Across the country in Minnesota’s northern city of Duluth, another incumbent climate champion mayor is up for reelection. During Mayor Emily Larson’s first term, the City of Duluth created their first-ever Sustainability Office and implemented plans that have reduced pollution by 32%. The city has also taken environmental justice head on, starting a new program to remove lead from water pipes. Her opponent Roger Reinhart however said he’d leave climate action to personal responsibility and that the city isn’t going to “be able to change the climate.” Voters will have the choice to reaffirm their city’s commitment to climate action with their vote on Tuesday. 


Incumbent Mayor Regina Romero has been a true climate champion during her first term as Mayor of Tucson. Romero helped Tucson become a conservation leader in the Southeast by tackling contamination in water and reducing the city’s consumption from the Colorado River and Lake Mead. Chispa Arizona PAC is running a $35,000 paid media program including radio and digital ads in support of Romero.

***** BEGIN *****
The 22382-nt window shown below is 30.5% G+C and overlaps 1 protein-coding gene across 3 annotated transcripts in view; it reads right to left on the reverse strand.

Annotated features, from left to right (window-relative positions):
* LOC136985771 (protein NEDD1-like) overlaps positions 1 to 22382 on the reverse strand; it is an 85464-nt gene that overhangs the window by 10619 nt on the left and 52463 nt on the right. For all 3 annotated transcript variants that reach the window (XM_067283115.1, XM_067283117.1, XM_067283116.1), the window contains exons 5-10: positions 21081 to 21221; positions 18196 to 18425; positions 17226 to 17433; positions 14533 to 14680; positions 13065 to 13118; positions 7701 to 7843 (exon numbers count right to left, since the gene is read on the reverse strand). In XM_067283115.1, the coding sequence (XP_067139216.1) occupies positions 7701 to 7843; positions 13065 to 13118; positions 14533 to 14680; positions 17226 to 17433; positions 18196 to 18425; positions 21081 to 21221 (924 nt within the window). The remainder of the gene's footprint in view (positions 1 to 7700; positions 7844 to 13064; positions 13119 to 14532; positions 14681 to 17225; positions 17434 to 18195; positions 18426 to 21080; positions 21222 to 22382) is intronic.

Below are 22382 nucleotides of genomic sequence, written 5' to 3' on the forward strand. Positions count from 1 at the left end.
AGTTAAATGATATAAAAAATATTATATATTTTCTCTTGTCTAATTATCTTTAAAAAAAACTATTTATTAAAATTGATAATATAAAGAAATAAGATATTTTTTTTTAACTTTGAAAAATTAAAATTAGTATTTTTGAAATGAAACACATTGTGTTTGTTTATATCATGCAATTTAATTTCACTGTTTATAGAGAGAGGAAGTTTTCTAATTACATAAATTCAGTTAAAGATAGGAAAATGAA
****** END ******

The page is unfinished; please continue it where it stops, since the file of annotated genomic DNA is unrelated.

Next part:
Supreme Court


The Keystone state’s Supreme Court currently has one vacant seat on its seven member body. Over the last four years, this state court has had a number of incredibly important decisions before it. The Court ruled against an unconstitutional gerrymander attempt and rejected a Republican effort to overturn the 2020 presidential election in the battleground state. In 2022, Pennsylvania officially joined the Regional Greenhouse Gas Initiative (“RGGI”) but it has been unable to participate in the program due to an injunction from the Commonwealth’s highest court. That case is currently before the state Supreme Court and the winner of this race could cast the decisive vote  that will determine if the state can join RGGI. The race between Republican Carolyn Carluccio and Democrat Dan McCaffery has turned into nearly an eight figure race. A McCaffery win would go a long way to protecting our democracy from outside attacks and ensuring climate action initiatives get a fair hearing.